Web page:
b. Complainant’s Proof

(i) Domain Names Confusingly Similar to Trademark

The Domain Names are alleged to be confusingly similar to certain registered trademarks of Complainant, Ticketmaster. Specifically, the Domain Names add the characters "urn2" before the mark TICKETMASTER and the generic top level domain (TLD) ".com." Because web users typically add a TLD such as ".com" or ".net" to a mark when attempting to locate the mark’s owner on the Internet, and because the TLD is a functional necessity rather than an arbitrary trademark choice, the TLD is properly ignored when considering similarity. See College Summit, Inc. v. Yarmouth Educational Consultants, Inc., D2000-1575 (WIPO, Jan. 17, 2001). The addition of a non-distinctive prefix to a well known trademark to form a domain name does nothing, at least in this case, to reduce that domain name’s confusing similarity to the famous mark. See Nintendo of America Inc. v. Daniel Lopez dba Creative Strategies, D2000-1166 (WIPO, Dec. 8, 2000). Because the Domain Names are confusingly similar to Complainant’s marks, the Panel concludes that the requirement of Paragraph 4(a)(i) of the Policy has been met.

Furthermore, marks that have a "high degree of inherent or acquired distinctiveness" are entitled to a greater scope of protection. Digital City Inc. v. Smalldomain, D2000-1283 (WIPO, Nov. 6, 2000). Ticketmaster has demonstrated that its longstanding use of the TICKETMASTER mark and variants thereof, its very high volume of business transacted under or in connection with the mark, as well as the worldwide use and recognition of the mark, places its mark in the category of trademarks with a "high degree of … acquired distinctiveness" and the marks, accordingly, enjoy a wide scope of protection. For all the above reasons, the Panel concludes that the domain name is confusingly similar to Ticketmaster's marks.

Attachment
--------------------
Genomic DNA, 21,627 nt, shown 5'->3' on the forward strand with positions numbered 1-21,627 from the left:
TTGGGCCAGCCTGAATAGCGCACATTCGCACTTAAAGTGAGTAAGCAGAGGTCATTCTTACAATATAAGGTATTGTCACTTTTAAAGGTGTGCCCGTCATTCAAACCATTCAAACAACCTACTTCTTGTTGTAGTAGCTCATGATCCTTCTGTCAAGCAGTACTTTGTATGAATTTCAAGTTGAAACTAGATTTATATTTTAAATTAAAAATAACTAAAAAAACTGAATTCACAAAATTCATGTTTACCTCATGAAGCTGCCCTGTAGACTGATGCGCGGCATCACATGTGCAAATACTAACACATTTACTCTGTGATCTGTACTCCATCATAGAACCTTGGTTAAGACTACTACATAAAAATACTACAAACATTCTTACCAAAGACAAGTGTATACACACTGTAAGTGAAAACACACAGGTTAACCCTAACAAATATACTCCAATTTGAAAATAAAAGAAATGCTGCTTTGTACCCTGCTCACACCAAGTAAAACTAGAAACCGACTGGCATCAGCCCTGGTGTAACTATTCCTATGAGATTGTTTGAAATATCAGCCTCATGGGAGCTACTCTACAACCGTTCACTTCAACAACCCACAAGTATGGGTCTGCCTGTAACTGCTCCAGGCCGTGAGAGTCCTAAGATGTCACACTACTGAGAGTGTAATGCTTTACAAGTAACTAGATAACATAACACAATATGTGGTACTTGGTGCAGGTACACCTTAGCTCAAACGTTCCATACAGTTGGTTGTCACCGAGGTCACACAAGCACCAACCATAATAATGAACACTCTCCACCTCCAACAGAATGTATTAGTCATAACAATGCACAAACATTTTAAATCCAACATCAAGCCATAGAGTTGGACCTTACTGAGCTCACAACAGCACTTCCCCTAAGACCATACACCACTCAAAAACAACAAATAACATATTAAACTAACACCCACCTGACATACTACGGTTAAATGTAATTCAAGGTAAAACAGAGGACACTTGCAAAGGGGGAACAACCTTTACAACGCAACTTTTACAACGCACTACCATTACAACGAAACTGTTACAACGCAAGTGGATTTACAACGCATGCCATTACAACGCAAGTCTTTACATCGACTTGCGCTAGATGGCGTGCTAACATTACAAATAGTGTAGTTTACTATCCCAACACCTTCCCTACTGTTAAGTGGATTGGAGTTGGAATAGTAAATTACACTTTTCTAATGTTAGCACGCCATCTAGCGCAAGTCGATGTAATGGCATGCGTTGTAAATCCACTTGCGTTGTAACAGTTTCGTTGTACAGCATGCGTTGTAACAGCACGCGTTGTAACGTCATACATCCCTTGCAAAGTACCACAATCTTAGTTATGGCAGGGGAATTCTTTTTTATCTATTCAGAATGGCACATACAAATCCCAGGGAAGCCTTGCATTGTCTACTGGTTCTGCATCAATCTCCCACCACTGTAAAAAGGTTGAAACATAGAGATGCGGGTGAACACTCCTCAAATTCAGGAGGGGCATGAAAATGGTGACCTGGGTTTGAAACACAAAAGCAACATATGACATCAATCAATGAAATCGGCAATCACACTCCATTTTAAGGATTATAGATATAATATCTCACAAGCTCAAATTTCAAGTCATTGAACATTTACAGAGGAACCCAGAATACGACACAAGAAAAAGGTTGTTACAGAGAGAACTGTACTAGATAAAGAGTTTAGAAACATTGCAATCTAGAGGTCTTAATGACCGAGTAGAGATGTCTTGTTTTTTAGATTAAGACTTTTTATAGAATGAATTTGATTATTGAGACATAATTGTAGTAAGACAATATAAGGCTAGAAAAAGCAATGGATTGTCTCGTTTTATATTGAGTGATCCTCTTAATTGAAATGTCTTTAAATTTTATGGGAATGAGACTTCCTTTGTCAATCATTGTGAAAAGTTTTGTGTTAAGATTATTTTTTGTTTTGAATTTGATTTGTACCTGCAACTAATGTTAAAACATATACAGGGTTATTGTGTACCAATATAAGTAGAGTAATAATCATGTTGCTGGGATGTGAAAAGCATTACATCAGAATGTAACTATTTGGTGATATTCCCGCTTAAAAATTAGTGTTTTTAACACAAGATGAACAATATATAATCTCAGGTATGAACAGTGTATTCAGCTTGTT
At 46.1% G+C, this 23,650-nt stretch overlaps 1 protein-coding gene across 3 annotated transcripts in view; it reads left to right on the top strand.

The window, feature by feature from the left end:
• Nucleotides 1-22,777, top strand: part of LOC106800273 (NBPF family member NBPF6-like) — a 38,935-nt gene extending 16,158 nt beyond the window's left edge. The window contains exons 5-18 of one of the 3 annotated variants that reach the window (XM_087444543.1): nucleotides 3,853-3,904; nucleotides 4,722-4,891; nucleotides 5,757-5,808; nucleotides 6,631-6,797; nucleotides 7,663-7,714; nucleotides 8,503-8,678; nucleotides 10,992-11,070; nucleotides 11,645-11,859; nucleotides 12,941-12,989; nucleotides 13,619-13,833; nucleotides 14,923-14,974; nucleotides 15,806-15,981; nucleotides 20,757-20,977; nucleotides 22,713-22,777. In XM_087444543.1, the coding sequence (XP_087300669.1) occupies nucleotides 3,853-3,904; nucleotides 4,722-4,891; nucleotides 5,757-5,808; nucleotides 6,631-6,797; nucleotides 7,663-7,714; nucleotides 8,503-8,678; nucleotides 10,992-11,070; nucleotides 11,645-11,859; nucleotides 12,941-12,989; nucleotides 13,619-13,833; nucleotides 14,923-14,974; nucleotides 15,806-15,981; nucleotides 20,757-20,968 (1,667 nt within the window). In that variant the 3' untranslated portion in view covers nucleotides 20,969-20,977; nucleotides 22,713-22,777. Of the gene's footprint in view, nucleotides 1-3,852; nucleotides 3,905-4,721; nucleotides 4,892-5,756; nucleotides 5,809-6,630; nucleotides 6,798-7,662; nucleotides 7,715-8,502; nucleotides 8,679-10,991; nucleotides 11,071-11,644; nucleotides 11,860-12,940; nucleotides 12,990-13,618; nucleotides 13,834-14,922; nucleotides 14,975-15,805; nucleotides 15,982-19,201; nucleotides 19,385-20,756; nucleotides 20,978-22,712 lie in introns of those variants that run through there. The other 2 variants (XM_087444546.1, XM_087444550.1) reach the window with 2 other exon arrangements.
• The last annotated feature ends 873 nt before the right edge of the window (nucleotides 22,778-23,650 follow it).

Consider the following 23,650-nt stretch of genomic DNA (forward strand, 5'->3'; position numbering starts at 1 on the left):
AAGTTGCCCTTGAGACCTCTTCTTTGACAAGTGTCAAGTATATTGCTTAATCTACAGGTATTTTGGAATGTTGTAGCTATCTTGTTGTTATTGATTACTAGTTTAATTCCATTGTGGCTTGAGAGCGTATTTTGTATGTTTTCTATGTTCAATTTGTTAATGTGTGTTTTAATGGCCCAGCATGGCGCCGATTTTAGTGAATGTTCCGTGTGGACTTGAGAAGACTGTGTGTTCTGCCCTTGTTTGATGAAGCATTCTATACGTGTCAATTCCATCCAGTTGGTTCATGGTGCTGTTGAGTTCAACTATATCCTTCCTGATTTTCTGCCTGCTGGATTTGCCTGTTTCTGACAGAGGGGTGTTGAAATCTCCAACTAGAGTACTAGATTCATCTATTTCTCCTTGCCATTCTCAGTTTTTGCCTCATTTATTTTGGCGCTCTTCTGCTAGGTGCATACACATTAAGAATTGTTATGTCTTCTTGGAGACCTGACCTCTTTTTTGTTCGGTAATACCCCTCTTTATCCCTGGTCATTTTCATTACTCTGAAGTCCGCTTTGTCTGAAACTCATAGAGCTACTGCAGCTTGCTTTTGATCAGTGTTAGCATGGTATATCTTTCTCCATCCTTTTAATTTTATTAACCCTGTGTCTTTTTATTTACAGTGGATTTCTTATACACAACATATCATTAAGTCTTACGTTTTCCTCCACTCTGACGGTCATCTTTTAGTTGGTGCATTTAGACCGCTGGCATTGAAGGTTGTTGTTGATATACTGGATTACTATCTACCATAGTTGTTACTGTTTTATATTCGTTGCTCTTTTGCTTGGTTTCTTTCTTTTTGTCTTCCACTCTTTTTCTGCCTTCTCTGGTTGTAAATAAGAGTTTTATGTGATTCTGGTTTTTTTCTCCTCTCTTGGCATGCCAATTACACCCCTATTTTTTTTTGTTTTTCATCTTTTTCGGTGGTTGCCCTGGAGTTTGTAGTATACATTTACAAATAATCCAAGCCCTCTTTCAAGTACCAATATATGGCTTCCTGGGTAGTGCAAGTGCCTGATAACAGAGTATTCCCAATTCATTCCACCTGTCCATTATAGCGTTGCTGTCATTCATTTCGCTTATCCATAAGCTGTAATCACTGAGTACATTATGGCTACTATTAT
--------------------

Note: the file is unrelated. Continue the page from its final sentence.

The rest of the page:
(ii) Whether Respondents Have Rights Or Legitimate Interest In the Domain Names.

There is no evidence in the record that Respondents have any legitimate interest in the Domain Names. The fame, distinctiveness, strength, and priority of use of Complainant’s marks, coupled with the Domain Names’ confusing similarity to Complainant’s marks and Respondents’ failure to advance any of the defenses provided in Paragraph 4(c) of the Policy, lead this Panel to conclude that Respondents have no rights or legitimate interest in the Domain Names.

(iii) Registration and Use in Bad Faith

A. The .com Domain Name

As guidance in determining whether the bad faith requirement is met, Paragraph 4(b) of the Policy sets forth four non-exclusive illustrations of fact patterns that can evidence registration and use of a domain name in bad faith.

The first illustrative scenario is if a respondent has "registered or … acquired the domain name primarily for the purpose of selling, renting, or otherwise transferring the domain name registration to the complainant who is the owner of the trademark … for valuable consideration in excess of documented out of pocket costs directly related to the domain name." In Exhibits H and I of the Complaint, Ticketmaster submits copies of Respondents’ web pages where Respondents claim to have registered thousands of domain names. Many of these names use the identical format: the prefix "urn2" followed by widely known and famous trademarks or their variants. On these sites, Respondents offer to sell the domain names in prices ranging from $300 to $3,000. In particular, Respondents have offered to sell the <urn2ticketmaster.com> domain name for $1,000. Complainant plausibly alleges, and Respondents have not denied, that this listed price is in excess of documented out of pocket costs directly related to that Domain Name. On the above facts, the Panel concludes that Respondents’ intent in registering that Domain Name was to extract value in excess of registration costs.